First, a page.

The Salvation Military is working with the South African authorities to offer help to individuals affected by COVID-19 border delays – South Africa
SALVATION The army’s emergency teams in north and east South Africa support people stranded on the republic’s borders with neighboring countries. Introducing heightened border control measures to minimize the spread of a new, more transmissible strain of COVID-19, travelers have been stranded for several days while borders are temporarily closed or awaiting the result of mandatory coronavirus testing.
The Salvation Army teams – each consisting of 11 people with specially provided personal protective equipment – worked on the border posts that connect South Africa with Zimbabwe (Beitbridge), Mozambique (Lebombo), eSwatini (Oshoek) and Lesotho (Maseru Bridge). In each location, people trying to cross the line have delayed themselves up to six days in extreme heat, resulting in dehydration, heat exhaustion, malnutrition, and significant stress. In some cases, the queues of trucks waiting to move goods across the border have traveled 15 kilometers. The Salvation Army Territorial Leaders for Southern Africa, Colonel Daniel and Tracey Kasuso, have joined the team on the Zimbabwean border.
Health information is distributed at each location along with packs of snacks and toiletries. Each traveler – up to 800 in each distribution – receives 1.5 liters of mineral water, long-life milk, bread, energy bars, fruit and sweet treats as well as a bar of soap, a washcloth and hand disinfectant. A new public health poster campaign developed at the Salvation Army’s International Headquarters in London is being translated into Afrikaans, Xhosa, Zulu and other South African languages.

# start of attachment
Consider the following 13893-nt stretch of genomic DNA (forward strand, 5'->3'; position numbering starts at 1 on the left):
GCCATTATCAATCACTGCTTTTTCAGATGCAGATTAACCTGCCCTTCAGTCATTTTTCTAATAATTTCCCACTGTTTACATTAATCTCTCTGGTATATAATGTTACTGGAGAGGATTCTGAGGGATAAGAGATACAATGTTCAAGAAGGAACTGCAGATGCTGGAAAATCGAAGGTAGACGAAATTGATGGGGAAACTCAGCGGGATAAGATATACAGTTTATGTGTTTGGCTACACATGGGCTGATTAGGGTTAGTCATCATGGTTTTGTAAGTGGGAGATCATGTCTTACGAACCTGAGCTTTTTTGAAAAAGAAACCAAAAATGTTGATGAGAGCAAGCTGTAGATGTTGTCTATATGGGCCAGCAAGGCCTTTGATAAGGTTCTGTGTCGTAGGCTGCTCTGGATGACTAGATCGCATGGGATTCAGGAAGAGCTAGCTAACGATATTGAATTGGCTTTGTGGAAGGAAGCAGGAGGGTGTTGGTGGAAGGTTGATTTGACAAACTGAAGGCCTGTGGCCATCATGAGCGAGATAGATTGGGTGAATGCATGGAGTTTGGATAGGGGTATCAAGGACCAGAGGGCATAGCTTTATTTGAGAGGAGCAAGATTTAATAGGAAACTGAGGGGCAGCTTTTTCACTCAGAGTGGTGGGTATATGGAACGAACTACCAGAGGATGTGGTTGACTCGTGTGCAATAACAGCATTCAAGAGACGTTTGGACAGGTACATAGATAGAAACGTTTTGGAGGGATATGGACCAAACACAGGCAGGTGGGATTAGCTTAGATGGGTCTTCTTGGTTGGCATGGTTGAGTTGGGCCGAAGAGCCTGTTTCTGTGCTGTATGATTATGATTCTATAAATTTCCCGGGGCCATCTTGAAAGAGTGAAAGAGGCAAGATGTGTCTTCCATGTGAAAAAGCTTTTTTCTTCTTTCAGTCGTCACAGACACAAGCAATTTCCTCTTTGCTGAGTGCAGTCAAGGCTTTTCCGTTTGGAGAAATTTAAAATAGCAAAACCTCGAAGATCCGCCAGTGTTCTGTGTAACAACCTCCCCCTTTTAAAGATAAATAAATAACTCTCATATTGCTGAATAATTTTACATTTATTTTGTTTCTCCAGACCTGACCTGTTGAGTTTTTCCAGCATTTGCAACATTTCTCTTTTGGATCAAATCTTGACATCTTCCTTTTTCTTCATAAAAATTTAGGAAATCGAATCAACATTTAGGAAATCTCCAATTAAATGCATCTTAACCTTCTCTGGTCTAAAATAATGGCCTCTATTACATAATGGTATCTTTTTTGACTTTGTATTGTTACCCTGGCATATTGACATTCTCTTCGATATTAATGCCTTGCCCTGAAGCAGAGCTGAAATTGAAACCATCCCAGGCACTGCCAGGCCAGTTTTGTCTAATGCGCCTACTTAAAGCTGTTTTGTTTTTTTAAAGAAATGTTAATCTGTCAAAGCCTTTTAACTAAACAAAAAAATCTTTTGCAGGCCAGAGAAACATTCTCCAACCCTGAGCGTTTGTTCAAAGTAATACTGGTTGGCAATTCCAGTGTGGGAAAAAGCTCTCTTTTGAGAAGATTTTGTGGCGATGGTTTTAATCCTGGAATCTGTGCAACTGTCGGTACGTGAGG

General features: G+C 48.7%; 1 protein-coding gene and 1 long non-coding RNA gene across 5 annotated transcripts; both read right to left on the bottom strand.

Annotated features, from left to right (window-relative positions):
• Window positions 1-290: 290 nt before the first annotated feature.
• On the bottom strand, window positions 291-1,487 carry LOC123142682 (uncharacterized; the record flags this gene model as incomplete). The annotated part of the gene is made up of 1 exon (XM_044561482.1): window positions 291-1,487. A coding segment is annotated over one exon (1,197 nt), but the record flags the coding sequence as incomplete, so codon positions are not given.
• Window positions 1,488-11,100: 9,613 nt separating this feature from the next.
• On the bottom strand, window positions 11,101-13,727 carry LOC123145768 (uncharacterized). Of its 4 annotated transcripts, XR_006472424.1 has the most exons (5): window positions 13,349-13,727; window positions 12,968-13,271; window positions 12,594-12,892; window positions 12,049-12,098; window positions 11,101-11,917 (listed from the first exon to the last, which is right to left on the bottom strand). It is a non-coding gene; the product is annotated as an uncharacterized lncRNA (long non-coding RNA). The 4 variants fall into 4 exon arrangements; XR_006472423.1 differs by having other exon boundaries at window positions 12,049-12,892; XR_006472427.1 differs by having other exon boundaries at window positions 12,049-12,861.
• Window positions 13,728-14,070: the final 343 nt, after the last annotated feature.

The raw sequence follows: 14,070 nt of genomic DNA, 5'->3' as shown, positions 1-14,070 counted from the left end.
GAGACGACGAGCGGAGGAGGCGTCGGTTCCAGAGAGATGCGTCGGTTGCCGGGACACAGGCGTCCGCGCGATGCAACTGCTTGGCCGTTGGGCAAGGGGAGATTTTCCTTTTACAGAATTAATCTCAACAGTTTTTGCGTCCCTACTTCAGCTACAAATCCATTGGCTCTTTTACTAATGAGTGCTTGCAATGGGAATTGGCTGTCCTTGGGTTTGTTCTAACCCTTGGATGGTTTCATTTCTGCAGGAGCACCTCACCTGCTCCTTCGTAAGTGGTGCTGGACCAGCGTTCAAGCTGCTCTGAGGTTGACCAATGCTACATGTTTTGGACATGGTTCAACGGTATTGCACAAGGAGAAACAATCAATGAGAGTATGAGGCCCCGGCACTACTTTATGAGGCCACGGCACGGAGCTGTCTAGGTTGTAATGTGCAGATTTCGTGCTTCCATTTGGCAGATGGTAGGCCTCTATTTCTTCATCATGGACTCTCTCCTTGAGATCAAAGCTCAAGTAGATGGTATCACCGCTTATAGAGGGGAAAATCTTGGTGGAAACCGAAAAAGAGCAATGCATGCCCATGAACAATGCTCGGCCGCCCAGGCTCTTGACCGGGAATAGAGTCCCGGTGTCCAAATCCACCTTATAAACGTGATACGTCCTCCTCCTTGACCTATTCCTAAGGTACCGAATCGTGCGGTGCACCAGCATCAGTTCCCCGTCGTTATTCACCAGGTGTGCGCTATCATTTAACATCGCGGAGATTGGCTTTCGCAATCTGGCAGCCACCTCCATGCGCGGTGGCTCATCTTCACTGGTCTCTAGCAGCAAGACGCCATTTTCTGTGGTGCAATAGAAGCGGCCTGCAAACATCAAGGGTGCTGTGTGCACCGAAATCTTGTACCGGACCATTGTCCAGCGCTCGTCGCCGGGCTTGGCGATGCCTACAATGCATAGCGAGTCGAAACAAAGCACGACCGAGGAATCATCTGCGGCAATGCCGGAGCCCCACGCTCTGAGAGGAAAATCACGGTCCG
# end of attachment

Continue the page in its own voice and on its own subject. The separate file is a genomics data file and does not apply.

Given the increased risk of cross-border trafficking in human beings during such challenging times, the Salvation Army is providing drivers and passengers with leaflets containing information on how to become aware of the risks and reduce the likelihood of vulnerability.
“It’s tough in the hot conditions,” says Major Heather Rossouw, Director of Territorial Rescue Services for the Salvation Army in southern Africa, “but the needs that arose at the border prompted us to provide assistance.” at this border post. We hope that the Salvation Army, in coordination with the South African government and other organizations, can help defeat COVID-19 in our country and meet the needs of the people affected by it. ‘
The contingency measures will continue particularly at the borders of eSwatini and Lesotho as regulations can continue to change. The Salvation Army coordinates with South African government agencies including the Ministries of Health, Social Development, Home Affairs and the Border Control Police, as well as CoRMSA (Consortium for Refugees and Migrants in South Africa) and several other non-governmental organizations such as Gift Donors.
- [View photos from the emergency response](
- [Download public health information posters in various languages](
- [Find out more about The Salvation Army’s worldwide COVID-19 response](